A row over calorie labelling on alcoholic drinks has heated up after reports claimed the government is planning to force large businesses to publish calorie information at the point of sale.
Citing leaked Department of Health plans, The Sun claimed pub menus or even pump labels would have to carry the information where businesses employ 250 or more people, while all alcohol sold in shops would have to publish calorie information and a health warning by law.
The move should come as no surprise to businesses: the government set out plans to end the current exemption for alcohol products from calorie labelling requirements in last summer’s obesity plan. It was due to consult on the proposal by the end of 2020, although no consultation document has yet been published.
However, the timing of the policy has angered business representatives. “Just when we are starting on the long road to recovery from the devastating impacts of covid, the government is planning another costly and complicated hit to struggling pubs and breweries,” said chief executive of the Society of Independent Brewers, James Calder.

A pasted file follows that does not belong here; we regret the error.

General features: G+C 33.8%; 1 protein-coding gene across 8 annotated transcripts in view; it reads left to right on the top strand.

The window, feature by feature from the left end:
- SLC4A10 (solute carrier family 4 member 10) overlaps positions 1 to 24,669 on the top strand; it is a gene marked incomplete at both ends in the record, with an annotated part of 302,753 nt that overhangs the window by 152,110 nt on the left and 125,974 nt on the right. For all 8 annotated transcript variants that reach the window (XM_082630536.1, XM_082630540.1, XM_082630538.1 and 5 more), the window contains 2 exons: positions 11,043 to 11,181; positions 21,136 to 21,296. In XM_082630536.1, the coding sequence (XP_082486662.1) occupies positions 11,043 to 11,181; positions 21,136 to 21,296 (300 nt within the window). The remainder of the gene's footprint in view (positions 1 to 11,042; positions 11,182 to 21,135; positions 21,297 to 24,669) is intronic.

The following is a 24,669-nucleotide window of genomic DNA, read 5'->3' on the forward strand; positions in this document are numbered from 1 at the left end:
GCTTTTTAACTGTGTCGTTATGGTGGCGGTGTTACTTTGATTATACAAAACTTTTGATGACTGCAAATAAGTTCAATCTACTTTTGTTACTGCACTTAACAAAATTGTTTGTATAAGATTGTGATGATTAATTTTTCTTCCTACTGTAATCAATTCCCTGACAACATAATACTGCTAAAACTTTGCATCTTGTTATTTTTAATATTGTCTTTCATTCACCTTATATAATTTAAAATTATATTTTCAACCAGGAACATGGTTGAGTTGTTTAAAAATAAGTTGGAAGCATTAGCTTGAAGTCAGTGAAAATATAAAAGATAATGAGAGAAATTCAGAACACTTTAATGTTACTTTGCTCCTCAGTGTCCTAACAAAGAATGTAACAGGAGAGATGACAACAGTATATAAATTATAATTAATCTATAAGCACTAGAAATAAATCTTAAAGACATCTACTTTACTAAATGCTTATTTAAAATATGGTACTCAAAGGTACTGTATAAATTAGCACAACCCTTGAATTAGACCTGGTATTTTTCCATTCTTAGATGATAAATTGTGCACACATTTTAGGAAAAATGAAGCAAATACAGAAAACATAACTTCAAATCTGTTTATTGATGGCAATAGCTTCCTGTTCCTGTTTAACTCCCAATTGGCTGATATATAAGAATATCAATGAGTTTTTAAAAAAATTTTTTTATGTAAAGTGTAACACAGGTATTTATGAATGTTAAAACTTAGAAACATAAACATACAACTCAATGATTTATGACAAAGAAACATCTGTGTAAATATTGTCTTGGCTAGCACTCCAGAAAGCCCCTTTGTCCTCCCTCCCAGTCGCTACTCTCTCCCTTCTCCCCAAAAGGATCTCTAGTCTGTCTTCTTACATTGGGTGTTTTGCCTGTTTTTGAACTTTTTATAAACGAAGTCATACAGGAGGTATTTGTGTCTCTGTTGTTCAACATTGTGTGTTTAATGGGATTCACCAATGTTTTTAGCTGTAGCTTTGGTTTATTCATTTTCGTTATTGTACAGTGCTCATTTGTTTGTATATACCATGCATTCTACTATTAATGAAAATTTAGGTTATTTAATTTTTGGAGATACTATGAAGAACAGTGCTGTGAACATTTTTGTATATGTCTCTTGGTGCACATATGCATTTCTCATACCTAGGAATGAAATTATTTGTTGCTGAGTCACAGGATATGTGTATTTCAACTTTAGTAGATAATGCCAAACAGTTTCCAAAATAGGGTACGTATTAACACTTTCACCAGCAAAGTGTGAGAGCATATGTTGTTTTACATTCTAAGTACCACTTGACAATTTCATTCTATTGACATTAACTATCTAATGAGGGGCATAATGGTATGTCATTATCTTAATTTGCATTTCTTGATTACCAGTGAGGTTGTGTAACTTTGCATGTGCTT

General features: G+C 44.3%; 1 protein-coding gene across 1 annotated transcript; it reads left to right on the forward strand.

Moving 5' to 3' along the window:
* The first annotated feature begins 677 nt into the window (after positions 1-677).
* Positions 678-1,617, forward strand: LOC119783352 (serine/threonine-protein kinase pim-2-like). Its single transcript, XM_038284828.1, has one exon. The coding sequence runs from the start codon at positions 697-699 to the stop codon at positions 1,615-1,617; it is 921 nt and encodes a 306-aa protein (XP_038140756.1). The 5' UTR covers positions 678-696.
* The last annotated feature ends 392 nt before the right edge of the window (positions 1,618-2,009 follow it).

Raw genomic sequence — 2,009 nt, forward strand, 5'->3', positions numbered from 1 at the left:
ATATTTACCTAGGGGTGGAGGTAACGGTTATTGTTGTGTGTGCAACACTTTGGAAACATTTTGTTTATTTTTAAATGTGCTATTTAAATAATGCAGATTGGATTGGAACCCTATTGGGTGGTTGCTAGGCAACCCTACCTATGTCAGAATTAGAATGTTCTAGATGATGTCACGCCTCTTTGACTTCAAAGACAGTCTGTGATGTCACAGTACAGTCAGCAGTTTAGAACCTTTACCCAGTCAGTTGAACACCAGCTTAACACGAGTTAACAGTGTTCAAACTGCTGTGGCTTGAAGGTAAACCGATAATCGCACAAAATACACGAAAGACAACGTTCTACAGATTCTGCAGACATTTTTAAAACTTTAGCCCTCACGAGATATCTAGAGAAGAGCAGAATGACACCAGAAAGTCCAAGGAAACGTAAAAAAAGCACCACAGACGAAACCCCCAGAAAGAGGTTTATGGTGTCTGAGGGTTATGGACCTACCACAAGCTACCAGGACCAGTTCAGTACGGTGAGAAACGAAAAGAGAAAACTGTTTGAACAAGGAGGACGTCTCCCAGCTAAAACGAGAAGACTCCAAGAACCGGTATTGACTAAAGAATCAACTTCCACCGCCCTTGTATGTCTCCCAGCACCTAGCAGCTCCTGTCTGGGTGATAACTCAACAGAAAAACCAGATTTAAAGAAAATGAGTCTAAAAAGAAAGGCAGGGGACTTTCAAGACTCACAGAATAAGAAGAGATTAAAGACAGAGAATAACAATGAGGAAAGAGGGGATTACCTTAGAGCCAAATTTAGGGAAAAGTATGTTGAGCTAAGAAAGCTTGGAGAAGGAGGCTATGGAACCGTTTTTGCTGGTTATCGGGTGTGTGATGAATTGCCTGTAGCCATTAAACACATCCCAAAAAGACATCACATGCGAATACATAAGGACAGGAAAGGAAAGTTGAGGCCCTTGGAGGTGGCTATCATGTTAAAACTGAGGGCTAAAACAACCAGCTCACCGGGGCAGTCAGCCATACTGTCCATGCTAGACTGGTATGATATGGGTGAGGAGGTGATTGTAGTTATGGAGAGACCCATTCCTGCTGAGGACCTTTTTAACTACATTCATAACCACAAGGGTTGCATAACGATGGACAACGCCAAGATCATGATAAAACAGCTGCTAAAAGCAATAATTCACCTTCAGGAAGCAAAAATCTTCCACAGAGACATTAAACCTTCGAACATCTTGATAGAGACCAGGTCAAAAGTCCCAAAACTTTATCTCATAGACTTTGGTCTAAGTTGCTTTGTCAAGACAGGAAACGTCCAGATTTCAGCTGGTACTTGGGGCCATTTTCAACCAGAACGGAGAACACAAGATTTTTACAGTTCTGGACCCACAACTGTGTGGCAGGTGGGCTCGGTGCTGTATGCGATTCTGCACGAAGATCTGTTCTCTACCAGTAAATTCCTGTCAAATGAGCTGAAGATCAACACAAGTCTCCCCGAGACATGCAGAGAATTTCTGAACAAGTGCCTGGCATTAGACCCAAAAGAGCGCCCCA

Calder explained that calculating calorie content accurately was much harder for small breweries which brew different beers throughout the year and use specialist ingredients, than for global breweries that make the same beer every day.
Health campaigners have previously welcomed the government’s plans for mandatory calorie labelling on alcohol products. Following the publication of the obesity strategy, the Alcohol Health Alliance said providing information on ingredients, nutrition and calories would help equip the public with the knowledge they need to make healthier decisions about what and how much they drink.